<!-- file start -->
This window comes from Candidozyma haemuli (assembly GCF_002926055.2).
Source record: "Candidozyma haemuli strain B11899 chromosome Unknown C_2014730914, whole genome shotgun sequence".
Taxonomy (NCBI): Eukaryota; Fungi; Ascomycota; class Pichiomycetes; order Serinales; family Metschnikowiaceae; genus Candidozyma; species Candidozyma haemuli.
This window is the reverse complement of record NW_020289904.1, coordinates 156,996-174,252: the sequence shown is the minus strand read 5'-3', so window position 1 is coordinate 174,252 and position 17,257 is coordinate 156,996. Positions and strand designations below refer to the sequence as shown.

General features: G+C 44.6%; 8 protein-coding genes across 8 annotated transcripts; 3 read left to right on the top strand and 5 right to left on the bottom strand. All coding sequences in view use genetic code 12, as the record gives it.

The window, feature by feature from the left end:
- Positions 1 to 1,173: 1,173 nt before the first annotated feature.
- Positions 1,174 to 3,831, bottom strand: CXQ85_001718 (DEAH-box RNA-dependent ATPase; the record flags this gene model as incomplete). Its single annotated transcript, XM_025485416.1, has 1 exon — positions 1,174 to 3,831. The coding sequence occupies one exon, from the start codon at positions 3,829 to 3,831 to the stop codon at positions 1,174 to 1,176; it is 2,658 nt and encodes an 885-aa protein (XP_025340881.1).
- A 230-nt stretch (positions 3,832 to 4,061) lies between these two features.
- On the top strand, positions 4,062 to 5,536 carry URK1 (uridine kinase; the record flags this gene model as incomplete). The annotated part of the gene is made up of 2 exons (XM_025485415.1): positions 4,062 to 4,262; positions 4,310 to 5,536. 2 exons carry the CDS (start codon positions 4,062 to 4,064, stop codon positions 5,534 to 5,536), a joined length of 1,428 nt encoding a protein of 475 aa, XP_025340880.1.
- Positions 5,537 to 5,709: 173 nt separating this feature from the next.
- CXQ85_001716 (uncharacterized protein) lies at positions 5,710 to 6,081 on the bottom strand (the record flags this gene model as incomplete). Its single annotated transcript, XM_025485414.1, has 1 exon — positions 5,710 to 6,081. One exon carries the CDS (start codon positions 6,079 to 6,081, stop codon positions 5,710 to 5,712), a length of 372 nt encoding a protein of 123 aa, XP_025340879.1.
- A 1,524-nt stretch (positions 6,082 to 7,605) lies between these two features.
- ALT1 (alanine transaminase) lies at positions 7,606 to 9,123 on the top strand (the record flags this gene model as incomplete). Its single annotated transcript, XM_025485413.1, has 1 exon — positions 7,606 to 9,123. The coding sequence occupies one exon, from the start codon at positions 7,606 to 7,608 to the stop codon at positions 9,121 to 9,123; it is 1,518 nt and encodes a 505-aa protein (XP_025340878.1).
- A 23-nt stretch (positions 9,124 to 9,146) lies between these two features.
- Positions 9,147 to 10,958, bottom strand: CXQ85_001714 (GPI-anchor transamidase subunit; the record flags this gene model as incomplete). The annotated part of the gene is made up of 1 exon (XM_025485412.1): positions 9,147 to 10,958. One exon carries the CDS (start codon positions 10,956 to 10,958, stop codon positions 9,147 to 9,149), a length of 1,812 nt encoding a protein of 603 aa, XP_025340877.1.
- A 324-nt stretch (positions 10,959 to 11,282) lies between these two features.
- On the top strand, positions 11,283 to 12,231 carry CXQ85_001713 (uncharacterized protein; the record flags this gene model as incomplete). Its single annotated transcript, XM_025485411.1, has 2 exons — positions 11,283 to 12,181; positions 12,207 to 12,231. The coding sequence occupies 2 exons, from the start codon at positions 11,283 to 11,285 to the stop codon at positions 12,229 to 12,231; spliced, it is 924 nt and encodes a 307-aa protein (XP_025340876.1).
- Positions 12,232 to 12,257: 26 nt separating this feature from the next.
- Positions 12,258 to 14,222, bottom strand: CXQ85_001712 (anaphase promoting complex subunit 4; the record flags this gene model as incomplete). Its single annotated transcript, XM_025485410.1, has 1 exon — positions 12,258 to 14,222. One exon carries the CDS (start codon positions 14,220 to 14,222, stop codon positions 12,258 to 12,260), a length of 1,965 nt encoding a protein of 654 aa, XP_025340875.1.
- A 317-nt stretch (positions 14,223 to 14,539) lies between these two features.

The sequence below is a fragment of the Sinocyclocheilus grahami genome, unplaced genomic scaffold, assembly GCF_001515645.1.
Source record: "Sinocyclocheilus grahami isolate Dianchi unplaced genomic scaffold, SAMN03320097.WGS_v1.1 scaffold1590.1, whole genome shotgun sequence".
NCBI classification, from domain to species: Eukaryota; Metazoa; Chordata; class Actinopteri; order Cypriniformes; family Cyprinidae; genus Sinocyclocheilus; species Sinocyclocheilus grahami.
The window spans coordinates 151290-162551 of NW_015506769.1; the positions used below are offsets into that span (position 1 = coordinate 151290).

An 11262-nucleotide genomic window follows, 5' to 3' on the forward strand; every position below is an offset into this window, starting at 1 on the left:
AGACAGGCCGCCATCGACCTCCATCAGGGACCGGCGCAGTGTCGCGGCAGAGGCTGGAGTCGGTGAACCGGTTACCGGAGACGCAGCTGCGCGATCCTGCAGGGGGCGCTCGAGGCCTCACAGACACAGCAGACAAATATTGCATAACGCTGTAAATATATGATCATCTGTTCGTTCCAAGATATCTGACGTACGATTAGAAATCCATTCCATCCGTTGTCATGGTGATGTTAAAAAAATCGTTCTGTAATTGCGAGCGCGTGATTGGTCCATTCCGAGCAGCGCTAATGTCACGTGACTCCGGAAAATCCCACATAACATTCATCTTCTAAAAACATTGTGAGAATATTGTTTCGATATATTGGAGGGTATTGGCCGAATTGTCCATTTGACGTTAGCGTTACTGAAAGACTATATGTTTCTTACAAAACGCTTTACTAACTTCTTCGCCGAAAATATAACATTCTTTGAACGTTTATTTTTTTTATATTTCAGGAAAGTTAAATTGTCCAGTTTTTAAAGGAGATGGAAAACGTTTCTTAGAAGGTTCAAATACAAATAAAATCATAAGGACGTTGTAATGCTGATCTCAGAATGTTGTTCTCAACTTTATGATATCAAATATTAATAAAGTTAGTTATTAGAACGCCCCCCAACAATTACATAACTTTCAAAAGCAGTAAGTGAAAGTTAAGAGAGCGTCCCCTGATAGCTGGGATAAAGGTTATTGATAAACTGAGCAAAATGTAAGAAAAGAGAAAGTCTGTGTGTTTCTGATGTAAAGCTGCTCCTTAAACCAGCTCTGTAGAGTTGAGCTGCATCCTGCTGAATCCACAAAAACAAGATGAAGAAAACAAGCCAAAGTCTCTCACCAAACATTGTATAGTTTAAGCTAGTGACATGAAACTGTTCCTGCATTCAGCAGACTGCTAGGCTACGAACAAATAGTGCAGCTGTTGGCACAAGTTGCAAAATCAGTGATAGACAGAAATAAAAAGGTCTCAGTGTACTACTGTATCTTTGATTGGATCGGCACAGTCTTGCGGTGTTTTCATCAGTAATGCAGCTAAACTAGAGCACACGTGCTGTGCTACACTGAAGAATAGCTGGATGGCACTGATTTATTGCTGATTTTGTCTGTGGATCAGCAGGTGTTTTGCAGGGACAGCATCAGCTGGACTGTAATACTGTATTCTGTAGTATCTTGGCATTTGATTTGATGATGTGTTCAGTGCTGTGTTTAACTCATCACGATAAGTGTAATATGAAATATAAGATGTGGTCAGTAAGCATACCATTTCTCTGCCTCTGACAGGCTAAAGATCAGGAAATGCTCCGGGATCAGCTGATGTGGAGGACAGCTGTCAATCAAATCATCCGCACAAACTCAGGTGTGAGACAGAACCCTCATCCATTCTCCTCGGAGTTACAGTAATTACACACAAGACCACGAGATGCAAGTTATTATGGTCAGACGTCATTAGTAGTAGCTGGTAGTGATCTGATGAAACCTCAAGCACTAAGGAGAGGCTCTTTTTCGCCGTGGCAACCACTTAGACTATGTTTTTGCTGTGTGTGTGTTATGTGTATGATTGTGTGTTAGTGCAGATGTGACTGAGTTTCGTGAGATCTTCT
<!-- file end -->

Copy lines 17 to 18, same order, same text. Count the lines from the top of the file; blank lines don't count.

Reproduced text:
- A 324-nt stretch (positions 10,959 to 11,282) lies between these two features.
- On the top strand, positions 11,283 to 12,231 carry CXQ85_001713 (uncharacterized protein; the record flags this gene model as incomplete). Its single annotated transcript, XM_025485411.1, has 2 exons — positions 11,283 to 12,181; positions 12,207 to 12,231. The coding sequence occupies 2 exons, from the start codon at positions 11,283 to 11,285 to the stop codon at positions 12,229 to 12,231; spliced, it is 924 nt and encodes a 307-aa protein (XP_025340876.1).